Injuries though prevented a late end of season push for D.C. In a span of two games the team lost three of their offensive starters, Blake, Zach Norrbom, and Joe Freund, ending the hope of a postseason berth.

Even with those starters in the lineup the team’s offense struggled with the new style throughout the season, primarily in the fourth quarter. The Current were outscored 52-31 in the final ten minutes of each game and had a lead heading into the fourth in three of their seven losses. If those leads held this would be a 6-4 team, still out of the playoffs but with a different mindset. In the other three quarters of play the team’s point differential was +0.

“Within the last two games we were getting more consistent.  We still have some individual skills we need to sharpen to be able to use more of it, or add on different looks, but they did a good job of testing new theory,” Smolinski said. “We are in a good position to come in next year with some more specific and precise changes.”

With the team’s final 19-18 loss to the Spinners at home, the whole season had come to a disappointing end for the team. The year ended on a three match losing streak (although the team technically got a win in a cancelled game), not the way the team wanted to finish 2016 with a 3-7 record.

“Our performance does not define us and what we are trying to build,” Keven Moldenhauer said. “I hoped that we would mature ahead of the three year plan. I’m happy because I got to play with guys that were 100% committed to working out, practice, pods, and most importantly to each other.”

While it may not be reflected in the team’s record, they drastically improved from the beginning to end of the season. The coaching staff will be able to take away a lot of positives.

Rookies stepped into larger roles as the season went on. Four players were consistently starting on the O-line at season’s end with Mark Flores (11 goals, 12 assists), Kyle Khalifa (19 goals, six blocks), Andrew Ferraro (11 assists, 93.4 completion percentage) and Justin Solis (nine goals, eight assists). This will leave the team with a strong base on offense to start 2017, if the team is able to resign all of these rookies.

Joining them with another impressive rookie campaign was Antoine Davis (11 goals, 10 blocks), who played on both lines throughout the season. Davis quickly broke-out in Week 1 with four goals and three blocks against the defending champs and dominated the skies for the Current this season.  Unfortunately Davis is moving to California during the offseason and will not be back with the squad next year.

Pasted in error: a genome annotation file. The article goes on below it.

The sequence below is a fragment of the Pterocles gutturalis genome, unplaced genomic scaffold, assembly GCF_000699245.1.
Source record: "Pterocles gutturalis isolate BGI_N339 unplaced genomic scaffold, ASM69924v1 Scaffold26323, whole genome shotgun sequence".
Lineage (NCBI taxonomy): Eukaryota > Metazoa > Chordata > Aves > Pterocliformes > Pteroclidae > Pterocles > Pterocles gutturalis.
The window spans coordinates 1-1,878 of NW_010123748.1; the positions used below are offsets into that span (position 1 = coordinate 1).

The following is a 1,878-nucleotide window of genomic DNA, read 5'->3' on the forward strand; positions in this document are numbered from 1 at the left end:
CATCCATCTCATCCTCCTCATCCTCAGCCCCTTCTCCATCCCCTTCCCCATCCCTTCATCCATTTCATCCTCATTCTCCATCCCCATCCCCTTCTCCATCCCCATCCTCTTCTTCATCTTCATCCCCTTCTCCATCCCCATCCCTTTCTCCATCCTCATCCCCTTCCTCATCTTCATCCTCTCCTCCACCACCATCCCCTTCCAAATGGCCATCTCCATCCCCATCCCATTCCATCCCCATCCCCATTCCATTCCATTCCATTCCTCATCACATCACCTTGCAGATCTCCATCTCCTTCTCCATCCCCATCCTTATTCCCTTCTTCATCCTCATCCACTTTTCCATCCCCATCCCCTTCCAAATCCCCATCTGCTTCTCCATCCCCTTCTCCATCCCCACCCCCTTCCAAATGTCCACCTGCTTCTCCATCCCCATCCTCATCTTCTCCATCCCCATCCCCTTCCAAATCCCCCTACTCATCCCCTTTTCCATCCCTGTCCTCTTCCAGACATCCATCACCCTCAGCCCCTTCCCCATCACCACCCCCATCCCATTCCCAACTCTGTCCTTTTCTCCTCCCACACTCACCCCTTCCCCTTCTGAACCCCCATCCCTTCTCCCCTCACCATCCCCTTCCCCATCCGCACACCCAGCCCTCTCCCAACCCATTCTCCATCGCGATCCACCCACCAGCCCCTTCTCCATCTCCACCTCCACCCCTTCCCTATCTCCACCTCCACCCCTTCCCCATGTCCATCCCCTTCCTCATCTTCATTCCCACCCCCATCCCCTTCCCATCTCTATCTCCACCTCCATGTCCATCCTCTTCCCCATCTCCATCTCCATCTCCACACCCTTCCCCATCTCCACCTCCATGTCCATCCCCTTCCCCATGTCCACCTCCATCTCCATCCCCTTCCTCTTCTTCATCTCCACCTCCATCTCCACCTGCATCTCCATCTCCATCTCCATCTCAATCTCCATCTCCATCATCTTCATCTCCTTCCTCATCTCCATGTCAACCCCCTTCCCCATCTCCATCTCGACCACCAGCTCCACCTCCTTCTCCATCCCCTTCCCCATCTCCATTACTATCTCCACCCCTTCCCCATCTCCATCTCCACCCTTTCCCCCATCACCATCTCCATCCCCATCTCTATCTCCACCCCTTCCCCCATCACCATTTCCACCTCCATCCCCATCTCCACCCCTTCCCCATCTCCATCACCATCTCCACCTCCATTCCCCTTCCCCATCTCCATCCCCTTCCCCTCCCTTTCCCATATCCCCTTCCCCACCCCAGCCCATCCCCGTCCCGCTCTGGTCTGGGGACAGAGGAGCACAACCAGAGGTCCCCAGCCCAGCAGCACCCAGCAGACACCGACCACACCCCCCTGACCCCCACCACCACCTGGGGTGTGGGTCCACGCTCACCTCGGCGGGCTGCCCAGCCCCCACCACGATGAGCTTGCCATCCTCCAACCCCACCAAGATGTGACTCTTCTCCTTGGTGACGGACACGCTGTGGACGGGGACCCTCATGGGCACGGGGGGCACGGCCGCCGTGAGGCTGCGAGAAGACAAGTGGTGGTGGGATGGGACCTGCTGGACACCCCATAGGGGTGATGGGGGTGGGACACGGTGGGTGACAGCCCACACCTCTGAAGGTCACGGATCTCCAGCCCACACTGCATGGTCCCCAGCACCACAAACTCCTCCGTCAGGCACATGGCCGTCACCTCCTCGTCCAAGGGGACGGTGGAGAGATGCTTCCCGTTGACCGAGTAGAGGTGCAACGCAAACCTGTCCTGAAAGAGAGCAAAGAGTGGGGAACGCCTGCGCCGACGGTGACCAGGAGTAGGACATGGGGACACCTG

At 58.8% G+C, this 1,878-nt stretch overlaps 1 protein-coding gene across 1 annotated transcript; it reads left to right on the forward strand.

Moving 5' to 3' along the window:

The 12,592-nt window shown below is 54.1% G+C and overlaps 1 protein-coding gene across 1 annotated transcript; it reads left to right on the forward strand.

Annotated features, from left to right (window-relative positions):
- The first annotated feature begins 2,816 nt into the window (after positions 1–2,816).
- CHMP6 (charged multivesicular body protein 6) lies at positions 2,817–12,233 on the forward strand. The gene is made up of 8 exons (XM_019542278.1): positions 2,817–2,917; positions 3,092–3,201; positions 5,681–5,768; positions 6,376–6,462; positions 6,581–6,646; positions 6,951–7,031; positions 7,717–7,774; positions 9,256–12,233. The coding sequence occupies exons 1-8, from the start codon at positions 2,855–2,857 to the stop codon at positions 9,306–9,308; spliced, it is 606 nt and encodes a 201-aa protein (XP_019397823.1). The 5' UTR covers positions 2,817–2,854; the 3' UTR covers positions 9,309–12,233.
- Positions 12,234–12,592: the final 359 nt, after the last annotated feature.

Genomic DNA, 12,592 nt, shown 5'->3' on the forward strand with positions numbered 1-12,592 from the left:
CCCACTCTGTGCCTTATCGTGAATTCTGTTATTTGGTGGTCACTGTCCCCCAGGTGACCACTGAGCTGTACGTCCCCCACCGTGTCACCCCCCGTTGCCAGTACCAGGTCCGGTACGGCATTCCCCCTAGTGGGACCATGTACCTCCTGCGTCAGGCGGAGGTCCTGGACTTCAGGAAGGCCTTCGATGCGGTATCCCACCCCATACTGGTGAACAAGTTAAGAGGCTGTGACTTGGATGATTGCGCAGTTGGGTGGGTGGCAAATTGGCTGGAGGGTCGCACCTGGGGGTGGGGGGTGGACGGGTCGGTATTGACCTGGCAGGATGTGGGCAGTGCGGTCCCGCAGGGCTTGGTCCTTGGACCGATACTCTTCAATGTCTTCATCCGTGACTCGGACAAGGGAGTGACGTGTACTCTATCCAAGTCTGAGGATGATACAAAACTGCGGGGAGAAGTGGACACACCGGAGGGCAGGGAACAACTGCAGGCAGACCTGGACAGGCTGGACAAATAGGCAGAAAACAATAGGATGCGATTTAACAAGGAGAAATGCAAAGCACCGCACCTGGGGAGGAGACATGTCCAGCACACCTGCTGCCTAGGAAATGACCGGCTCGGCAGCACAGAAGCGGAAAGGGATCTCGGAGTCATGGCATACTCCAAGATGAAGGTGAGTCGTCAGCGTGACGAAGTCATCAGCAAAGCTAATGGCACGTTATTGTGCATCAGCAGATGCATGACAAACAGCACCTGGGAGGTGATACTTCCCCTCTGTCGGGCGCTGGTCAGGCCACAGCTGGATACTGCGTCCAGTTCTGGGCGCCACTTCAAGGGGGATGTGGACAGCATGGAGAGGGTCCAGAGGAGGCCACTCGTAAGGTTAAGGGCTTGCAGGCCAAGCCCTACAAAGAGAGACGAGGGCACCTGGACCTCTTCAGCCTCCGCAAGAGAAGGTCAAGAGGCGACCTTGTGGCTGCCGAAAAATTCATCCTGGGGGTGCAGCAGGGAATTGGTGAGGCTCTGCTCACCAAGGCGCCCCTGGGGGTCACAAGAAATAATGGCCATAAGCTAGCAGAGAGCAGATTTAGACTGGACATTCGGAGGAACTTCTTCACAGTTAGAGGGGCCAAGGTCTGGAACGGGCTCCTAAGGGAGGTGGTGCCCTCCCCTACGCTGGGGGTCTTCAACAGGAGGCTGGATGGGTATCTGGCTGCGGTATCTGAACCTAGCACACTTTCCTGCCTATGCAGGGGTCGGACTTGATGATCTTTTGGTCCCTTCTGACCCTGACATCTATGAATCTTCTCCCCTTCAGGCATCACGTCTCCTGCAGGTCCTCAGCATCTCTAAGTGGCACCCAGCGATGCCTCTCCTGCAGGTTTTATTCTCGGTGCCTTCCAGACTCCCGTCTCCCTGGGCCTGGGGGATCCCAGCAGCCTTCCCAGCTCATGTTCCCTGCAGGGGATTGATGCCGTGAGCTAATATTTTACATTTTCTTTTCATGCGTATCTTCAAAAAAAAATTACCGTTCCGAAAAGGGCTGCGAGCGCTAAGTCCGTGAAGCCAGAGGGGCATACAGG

“We have a much better understanding of ourselves and our teammates.  Week 1 we were looking at players saying, “I didn’t know they could that” or “They were supposed to be already good at this”.  It was much easier to make adjustments in week 11 with more confidence because we just knew each other better,” Smolinski said.

It is difficult to gauge how this season set the team up in terms of their three year plan. The record and performances in late game situations is not where the team wanted to be at looking into the next phase. Keeping the organization on track for the championship in 2018 will be the goal for this offseason.

The Current already have three players coming back next season; the team’s leading scorer Johnson, Norrbom, and Moldenhauer will each be in the second year of their two year contracts.

“We have targeted a core group from this year’s team that we hope to bring back and sign before tryouts,” Current general manager Matt Dewhurst said. “I’d love to have the whole team back, but we know that’s not realistic in any sport, let alone ultimate. We know that a huge key to success is retention.”

Retention, or lack of retention of players, led to the team creating the three year plan. Accepting that the team is building for the future, the Current knew that this season was going to be rough one.

“We’re never satisfied with losing, that’s just the nature of sports, but we are happy with the direction the team is headed in and we certainly can take a lot of positives away from this year,” Dewhurst said.  “I believe that in 2, 3, 5 years down the road we’ll look back at 2016 and say that it was the most important season in Current history because we helped lay a foundation for the future. And that future is a very bright one.”